June 30, 1819.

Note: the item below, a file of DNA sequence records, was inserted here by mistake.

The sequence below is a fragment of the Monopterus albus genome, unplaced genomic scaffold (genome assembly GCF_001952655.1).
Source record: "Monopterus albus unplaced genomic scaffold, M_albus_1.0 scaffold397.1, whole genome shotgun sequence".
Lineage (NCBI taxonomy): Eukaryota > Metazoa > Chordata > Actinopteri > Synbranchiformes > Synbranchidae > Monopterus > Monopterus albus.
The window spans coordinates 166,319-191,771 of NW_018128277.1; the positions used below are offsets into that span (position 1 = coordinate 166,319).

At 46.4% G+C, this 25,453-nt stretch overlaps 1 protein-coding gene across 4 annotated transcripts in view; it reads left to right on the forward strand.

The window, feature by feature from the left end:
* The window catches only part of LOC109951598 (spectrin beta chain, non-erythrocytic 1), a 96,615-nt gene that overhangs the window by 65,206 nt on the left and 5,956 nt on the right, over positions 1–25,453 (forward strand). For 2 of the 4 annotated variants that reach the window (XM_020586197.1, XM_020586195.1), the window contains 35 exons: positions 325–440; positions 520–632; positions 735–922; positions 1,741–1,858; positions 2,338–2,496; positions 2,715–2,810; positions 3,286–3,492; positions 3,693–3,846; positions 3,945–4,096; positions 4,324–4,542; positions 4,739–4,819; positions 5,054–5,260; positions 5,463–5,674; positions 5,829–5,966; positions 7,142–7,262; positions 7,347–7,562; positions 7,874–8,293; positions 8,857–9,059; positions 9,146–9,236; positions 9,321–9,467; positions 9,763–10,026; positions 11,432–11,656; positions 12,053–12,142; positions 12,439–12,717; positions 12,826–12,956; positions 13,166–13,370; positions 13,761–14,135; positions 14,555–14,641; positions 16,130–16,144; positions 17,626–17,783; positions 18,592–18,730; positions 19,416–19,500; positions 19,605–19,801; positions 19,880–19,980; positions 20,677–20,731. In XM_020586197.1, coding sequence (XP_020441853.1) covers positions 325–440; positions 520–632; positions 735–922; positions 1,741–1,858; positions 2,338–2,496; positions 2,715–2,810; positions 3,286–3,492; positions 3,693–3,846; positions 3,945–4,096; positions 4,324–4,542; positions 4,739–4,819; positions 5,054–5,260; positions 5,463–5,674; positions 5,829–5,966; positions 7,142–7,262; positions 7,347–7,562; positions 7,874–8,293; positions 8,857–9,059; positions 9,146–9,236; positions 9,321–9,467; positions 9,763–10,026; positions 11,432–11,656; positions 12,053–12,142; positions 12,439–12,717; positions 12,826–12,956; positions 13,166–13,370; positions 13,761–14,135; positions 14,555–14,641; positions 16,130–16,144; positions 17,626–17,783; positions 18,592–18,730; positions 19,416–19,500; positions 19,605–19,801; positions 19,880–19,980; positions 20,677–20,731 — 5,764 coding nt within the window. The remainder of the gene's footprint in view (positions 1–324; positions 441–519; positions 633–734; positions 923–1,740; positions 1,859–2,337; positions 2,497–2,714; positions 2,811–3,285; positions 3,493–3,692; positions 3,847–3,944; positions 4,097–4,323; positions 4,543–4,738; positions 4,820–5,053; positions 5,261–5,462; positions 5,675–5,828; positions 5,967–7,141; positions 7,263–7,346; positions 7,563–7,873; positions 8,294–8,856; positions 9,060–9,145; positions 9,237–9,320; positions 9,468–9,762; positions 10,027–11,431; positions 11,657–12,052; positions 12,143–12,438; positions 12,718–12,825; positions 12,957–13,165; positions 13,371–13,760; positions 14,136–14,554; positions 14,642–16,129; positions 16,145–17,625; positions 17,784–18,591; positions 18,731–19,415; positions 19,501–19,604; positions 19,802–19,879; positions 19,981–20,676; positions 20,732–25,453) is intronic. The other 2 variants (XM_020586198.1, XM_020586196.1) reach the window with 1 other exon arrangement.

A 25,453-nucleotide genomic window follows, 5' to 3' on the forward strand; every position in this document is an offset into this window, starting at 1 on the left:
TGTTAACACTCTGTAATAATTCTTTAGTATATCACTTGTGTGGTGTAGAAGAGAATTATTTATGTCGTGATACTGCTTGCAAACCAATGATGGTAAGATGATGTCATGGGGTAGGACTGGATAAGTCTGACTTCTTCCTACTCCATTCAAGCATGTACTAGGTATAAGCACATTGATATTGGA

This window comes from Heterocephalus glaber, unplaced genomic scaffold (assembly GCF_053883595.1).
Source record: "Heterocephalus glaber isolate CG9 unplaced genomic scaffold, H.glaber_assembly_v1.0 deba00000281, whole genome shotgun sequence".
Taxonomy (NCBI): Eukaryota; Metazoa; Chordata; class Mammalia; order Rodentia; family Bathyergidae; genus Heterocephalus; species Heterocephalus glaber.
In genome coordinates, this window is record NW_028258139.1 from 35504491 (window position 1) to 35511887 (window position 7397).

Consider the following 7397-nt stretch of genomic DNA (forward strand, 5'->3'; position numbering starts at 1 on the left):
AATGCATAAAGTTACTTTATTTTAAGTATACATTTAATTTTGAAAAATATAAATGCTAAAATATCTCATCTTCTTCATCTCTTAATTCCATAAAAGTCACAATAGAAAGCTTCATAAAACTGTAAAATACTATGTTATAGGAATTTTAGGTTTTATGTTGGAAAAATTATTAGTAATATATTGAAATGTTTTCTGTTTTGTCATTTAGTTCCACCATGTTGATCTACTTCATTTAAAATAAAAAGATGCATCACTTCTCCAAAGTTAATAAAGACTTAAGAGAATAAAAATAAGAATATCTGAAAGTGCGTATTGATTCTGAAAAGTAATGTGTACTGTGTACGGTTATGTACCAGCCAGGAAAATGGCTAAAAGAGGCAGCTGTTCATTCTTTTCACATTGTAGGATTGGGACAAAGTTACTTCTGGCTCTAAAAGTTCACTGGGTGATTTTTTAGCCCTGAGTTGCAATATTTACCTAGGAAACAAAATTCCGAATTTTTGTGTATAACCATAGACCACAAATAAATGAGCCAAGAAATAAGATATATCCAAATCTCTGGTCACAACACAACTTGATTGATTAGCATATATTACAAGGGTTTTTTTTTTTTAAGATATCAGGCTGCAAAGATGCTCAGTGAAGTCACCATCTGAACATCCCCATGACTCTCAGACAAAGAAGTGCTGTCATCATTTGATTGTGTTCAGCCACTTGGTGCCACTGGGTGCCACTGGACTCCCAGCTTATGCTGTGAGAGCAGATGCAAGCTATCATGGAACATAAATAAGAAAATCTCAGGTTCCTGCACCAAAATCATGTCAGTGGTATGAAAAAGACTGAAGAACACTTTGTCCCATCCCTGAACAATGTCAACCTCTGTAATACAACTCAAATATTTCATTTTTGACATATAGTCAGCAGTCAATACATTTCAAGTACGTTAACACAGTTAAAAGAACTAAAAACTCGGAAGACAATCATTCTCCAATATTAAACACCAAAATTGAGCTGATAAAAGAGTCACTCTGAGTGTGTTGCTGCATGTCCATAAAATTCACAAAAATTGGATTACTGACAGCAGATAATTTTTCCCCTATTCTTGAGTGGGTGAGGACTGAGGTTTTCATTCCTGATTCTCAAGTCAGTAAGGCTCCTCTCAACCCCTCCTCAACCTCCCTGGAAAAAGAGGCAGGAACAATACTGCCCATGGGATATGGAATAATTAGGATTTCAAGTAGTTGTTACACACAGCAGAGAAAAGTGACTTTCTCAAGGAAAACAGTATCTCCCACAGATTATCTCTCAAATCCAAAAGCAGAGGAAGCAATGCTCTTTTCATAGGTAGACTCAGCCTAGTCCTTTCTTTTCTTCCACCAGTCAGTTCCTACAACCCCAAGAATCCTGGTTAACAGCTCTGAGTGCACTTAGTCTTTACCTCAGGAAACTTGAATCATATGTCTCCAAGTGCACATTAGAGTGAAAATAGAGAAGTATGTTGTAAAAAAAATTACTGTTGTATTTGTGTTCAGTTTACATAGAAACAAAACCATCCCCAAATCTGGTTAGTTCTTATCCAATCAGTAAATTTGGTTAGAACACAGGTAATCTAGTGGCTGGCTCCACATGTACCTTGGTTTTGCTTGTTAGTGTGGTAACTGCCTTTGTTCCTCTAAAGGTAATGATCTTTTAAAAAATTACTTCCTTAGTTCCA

I am just returned from a coaching tour in the aguish parts of Essex, and find your letters and a note from Mr. Davies, in consequence of which I dine with him on Friday. At present I can only express my thanks for the Editor's letter, and entreat you to assure him that I find it most candid and satisfactory, the proposal of the two sheets "probationary" equally fair and judicious. Of course I can feel no objection to a compliance with it. A very slight personal acquaintance with me would have enable the Editor to take for granted that I should not be offended with the droll Christabelliad. None of Mr. O'Doherty's readers will peruse it with less pain, few with greater pleasure. I should indeed be wanting both to myself and to common-sense, if I did not regard it as a compliment, and that of no ordinary kind, for, not to mention the names with which my own stands in juxtaposition, it would be strange if a man of O'Doherty's undoubted genius should have employed so much wit, humour, and general power of mind on a work wholly without worth or character. Let only no poison of personal moral calumny be inserted, and a good laugh is a good thing; and I should be very sorry, by making a wry face, to transfer it from my Lady Christabel to myself. From an able vindication of pernicious principles, I should receive severe pain, did I persuade myself that your Magazine is open to every fair, liberal, and manly answer. Anything is better than suppression or confuting a man's work by trying to ruin his fortunes. Besides, it is but too true that the ordinary and popular arguments in support of our Faith, both moral and theological, have more show than stuff. I never take up a work entitled Evidences or the like, but I feel half a mind to writer a book to be called Religion defended against its defenders. I can only say for myself, Let but the poison be stuff of the mind, not the impudence of Ignorance nor incentives of Passion, and I dare rely on the Antidote, and shall never consider a bold permission of the liberty of the Press an objection to any work which admits of both sides, when both are guarded by talent and decency, and neither if without them.